I am writing this from Las Vegas, it is day 2 of the International Spa Association annual conference. The week of ISPA is always dear to me, not only for the industry learning, the visits with my favorite spa people, but also because ISPA has played such an important role in my relationship with my husband Edwin. After the BeautyView on Susie Ellis of SpaFinder (who is responsible for my meeting Edwin), it seems only fitting to interview my step-mother-in-law, Debra Neill Baker, Chairman of Neill Corporation, also referred to as Chief Energy Officer and self-declared Beauty Evangelist. I remember the first time I met her, at ISPA 2005 in Dallas, TX; I remember she was wearing a gorgeous white pant suit (she usually wears Aveda black on black); I have learned so much from her, still feel like I have so much to learn… starting with striking the word “favorite” from my vocabulary…

AP: What city were you born in? DN: I was born in Kansas, farm community…no city within 100 miles.

AP: What city do you live in? DN: I have lived the past 30 years in the country 50 miles outside of New Orleans.  Might sound similar and it’s nothing the same!

AP: What is your middle name? DN: June, after my Aunt Ava June.

AP: What is your astrological sign? DN: Taurus.

AP: What is your favorite thing about the beauty (and spa) industry? DN: it’s life-supporting and gives us the opportunity to truly “touch” others.

AP: Least favorite thing? DN: favorite is not a word I use much…”least favorite thing”…even less!

AP: What is your most prized possession? DN: My home.

AP: What is something about you most people don’t know? DN: That I freak out (inside) when I speak in public… I seldom appear to be nervous. I move right through the fear   and use it to create energy!

AP: Do you wear a watch? If yes, what model? DN: Yes. I wear a man’s Cartier that I have had for 18 years… I am practical and extravagant simultaneously, and I value quality and timelessness.

AP: Diamonds or pearls? DN: Definitely diamonds…although I have very few. Jewelry has never been that compelling to me.

AP: If you could have dinner with the person of your choice, who would it be? DN: My children, Garrison and Paris… my best work and best teachers.

AP: What is your secret to work/life balance? DN: I re-framed and re-defined balance years ago. I live a blurred life… work and life are intertwined intentionally. And balance is not a steady state; it’s a dynamic and energizing lifestyle that works for me.

AP: What are your three top tips for travel? DN: 1. Let home be wherever I am.  2. Carry my essential oils/botanical aromas for anointing my environment. 3. Be in the Flow: accept delays, cancellations, etc… breathe, hydrate, read…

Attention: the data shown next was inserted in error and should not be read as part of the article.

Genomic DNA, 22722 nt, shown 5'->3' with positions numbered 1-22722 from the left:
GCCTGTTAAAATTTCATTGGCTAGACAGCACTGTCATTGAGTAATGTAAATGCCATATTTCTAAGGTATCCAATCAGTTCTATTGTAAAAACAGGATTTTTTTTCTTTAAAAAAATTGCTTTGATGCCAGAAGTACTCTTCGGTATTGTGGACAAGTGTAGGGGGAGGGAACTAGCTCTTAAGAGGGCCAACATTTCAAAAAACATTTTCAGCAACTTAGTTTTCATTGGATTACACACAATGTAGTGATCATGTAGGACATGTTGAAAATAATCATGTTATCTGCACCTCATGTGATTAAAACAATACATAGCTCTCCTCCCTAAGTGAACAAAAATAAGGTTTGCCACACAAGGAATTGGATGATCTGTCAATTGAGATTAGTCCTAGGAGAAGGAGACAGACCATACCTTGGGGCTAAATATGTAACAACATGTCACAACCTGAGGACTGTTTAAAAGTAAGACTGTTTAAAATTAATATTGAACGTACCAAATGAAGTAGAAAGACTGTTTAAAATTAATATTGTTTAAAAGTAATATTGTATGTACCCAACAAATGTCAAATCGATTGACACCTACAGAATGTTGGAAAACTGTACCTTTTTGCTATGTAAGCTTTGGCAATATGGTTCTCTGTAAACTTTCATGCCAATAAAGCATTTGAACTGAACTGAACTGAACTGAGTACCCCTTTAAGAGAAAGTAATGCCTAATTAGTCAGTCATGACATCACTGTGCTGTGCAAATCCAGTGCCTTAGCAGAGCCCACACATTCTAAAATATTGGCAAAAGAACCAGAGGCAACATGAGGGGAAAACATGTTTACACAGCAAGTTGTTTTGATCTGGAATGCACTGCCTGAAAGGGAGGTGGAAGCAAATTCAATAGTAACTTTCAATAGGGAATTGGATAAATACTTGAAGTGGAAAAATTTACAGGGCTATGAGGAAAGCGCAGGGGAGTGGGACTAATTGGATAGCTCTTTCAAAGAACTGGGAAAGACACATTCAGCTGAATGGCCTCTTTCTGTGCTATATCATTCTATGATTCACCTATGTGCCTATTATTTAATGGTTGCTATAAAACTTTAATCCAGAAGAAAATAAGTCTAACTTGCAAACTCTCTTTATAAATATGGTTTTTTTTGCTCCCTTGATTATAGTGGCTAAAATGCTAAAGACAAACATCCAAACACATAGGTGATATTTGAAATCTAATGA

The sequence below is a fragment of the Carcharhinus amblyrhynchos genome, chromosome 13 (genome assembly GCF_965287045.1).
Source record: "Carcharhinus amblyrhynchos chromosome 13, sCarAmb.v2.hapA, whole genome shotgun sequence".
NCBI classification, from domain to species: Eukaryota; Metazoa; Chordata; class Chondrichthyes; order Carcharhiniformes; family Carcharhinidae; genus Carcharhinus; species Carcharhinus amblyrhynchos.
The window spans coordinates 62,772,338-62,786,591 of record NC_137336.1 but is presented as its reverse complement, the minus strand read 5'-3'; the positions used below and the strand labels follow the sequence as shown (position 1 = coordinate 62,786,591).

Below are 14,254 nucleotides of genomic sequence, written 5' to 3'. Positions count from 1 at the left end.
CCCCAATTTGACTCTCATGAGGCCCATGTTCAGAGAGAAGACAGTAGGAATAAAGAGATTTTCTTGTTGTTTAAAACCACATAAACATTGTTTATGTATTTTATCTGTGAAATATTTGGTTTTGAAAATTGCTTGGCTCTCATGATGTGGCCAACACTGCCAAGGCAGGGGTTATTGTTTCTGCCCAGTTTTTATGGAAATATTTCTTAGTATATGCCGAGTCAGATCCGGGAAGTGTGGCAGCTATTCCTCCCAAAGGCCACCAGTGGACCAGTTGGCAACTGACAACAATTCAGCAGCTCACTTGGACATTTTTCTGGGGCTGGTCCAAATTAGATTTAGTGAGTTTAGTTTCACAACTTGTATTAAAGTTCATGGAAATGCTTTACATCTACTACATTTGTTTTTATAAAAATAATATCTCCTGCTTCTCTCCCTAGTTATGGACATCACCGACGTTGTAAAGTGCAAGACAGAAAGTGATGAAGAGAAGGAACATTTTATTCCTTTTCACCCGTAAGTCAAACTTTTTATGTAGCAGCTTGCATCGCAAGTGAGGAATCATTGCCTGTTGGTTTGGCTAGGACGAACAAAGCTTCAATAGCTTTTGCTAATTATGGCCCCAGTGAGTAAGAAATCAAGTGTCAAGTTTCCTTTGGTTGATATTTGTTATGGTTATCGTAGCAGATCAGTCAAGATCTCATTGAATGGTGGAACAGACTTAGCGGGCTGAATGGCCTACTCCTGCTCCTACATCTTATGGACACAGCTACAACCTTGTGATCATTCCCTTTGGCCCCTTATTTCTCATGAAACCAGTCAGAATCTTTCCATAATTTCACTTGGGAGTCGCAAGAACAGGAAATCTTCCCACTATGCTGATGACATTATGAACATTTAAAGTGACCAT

AP: What is your favorite book? DN: There’s that favorite word again… books have been my primary self-development tool my entire life, including from Your Erroneous Zones to Think and Grow Rich to As A Man Thinketh to anything by Rumi or Thich Nhat Hanh.

AP: What is your cocktail of choice? DN: Vodka is my cocktail of choice…for the effect not the taste!

AP: What is your #1 beauty secret? DN:  No secrets, but rather purposeful decisions, a lifetime of taking care of this vehicle/temple/body, mind, and spirit. I have always had a whole-person approach…beauty/health/energy is an inside/outside process…breathing, moving, hydrating, conscious-eating, and sleeping!

AP: What fragrance do you wear? DN: I haven’t worn synthetic fragrance for over 30 years…Horst/Aveda created an awareness and sensitivity that has influenced my olfactory system forever! I wear Aveda aromas.

AP: Botox or not? DN: Why not?!

AP: Hair color: natural or not? DN: naturally, haircolor!

AP: 3 songs on your ipod right now. DN: Peter Gabriel/New Blood, my old stand-by Al Green, My Morning Jacket… I thrive on diversity.

AP: Quote to live by? DN: “Relationship is the key to the Universe … and the relationship with Self is at the source of it all.”

AP: Who is your mentor? DN: I have many… from my grandmother to my late husband Edwin to my present husband Michael to my children and too many in-between to list! When I was in my early teens I decided that I wanted to learn from everyone, from many teachers and Gurus…and ultimately be my own Guru! That may sound like a bit of arrogance… and truly, it’s about being a self-control freak!

AP: Words of advice for young women starting their careers today? DN: Be clear about your values, what is truly important and meaningful to you, what gives you a feeling of fulfillment… that will lead you to work that expresses who you are and who you want to be!